Agave has been known as a low glycemic sweetener in recent years, which it is, but new information has come up that proves it to be unhealthy.
It turns out that agave is not the health food I thought it was. I used to consume it myself and recommend it to my clients until I learned the truth about agave. I found myself craving more agave every time I added it to my food, much like sugar, and thought to myself somethings not right about this. If a food is truly healthy you should feel satiated after consuming a serving of that food, not crave more. I decided to do a little more research on it and this is what I found.
Recent studies have shown that agave nectar actually has more fructose content than high fructose corn syrup. What is interesting is that both are low glycemic sweeteners and get processed through the liver. The liver converts the fructose into triglycerides and it never gets used for energy. Instead, it gets stored immediately as fat, before your body has a chance to utilize it.
So why are they marketing agave to us as a health food?
Apparently agave can be processed to be lower in fructose, by extracting the agave nectar from the sap of the agave or yucca plant.
There’s one product on the market today in Mexico that’s truly all natural and derived from the plant nectar, but it’s availability is limited and it’s expensive to produce. Instead the agave we are being sold is extracted from the starch of it’s giant pineapple-shaped root bulb and heavily chemically processed using genetically modified enzymes. It’s less expensive to do it this way and most companies do not have time to process it the way the natives of Mexico have done it for thousands of years.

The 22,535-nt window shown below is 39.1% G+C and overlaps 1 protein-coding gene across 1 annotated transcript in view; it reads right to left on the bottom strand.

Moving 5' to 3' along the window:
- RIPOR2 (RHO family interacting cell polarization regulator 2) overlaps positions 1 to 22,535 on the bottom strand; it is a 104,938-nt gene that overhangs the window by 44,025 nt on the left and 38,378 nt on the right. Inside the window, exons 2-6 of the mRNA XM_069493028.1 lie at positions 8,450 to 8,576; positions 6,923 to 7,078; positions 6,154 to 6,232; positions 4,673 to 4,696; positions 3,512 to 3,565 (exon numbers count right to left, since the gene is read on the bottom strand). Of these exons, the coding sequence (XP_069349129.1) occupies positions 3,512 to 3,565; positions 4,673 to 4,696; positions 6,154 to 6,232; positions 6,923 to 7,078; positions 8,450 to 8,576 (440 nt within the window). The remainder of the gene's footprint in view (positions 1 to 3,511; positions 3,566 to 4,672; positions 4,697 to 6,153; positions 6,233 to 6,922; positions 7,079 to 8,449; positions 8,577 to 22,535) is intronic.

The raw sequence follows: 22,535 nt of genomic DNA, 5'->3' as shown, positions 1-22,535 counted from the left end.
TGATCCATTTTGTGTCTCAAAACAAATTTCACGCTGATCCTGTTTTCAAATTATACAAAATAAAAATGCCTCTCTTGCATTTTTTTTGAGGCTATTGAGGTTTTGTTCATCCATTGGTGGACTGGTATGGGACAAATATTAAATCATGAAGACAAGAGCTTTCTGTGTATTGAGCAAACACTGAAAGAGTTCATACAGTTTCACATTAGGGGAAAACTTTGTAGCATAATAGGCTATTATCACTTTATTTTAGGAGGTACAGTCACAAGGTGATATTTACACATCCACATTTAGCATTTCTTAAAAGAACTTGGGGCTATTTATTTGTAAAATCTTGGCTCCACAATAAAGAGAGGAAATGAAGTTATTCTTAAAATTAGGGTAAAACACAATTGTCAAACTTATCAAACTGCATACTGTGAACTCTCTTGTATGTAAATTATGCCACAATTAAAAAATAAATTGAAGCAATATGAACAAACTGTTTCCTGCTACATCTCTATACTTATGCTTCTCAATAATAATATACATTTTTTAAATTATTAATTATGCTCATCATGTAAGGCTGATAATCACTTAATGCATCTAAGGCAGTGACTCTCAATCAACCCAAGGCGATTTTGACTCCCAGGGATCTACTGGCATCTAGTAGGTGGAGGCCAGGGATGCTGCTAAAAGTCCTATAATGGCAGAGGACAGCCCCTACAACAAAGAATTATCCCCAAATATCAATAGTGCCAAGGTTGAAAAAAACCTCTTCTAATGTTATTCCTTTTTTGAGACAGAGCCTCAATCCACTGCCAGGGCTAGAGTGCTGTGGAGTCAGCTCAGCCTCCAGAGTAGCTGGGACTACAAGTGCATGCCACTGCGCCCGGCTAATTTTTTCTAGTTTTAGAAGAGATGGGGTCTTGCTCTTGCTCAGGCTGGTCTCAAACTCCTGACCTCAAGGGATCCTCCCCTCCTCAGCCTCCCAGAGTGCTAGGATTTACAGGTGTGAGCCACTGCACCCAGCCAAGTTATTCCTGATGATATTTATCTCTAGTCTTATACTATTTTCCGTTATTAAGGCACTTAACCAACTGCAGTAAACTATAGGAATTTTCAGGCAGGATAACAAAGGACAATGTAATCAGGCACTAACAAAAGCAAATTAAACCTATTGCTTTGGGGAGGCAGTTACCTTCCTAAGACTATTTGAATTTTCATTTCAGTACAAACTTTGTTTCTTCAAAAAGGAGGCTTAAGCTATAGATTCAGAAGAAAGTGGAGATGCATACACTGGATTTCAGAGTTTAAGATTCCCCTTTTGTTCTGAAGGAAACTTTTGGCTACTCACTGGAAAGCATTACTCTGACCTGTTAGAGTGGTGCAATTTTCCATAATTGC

The principle constituents of the agave root are starch, much like corn. Also, the conversion process by which agave is made is similar to when corn starch is converted into high fructose corn syrup.
Agave can be anywhere from 70% fructose and higher because the refined fructose in agave is much more concentrated than the fructose in high fructose corn syrup.
So what do we do now? We can start by just accepting that sugar is not good for us in high quantities and eat it only in extreme moderation or none at all. I suggest limiting your sugar intake to less than 5% of your food consumption for that day. Honey, Fruit and Stevia are all great alternatives to agave. Fruit has fiber which is a built in mechanism to make you full before you eat too much and contains fatty acids, vitamins and minerals. Stevia is an herbal sweetener with no glycemic index. I suggest when buying Stevia make sure it is 100% stevia extract (preferably organic) with no added chemicals. Organic local honey has many anti-fungal properties, which in moderation, can help with fungus and allergies.
Look for a future post on honey and stevia.
Resources: “The Health Risks From Corn And Agave Sweeteners”
by Sally Fallon Morell and Ramiel Nagel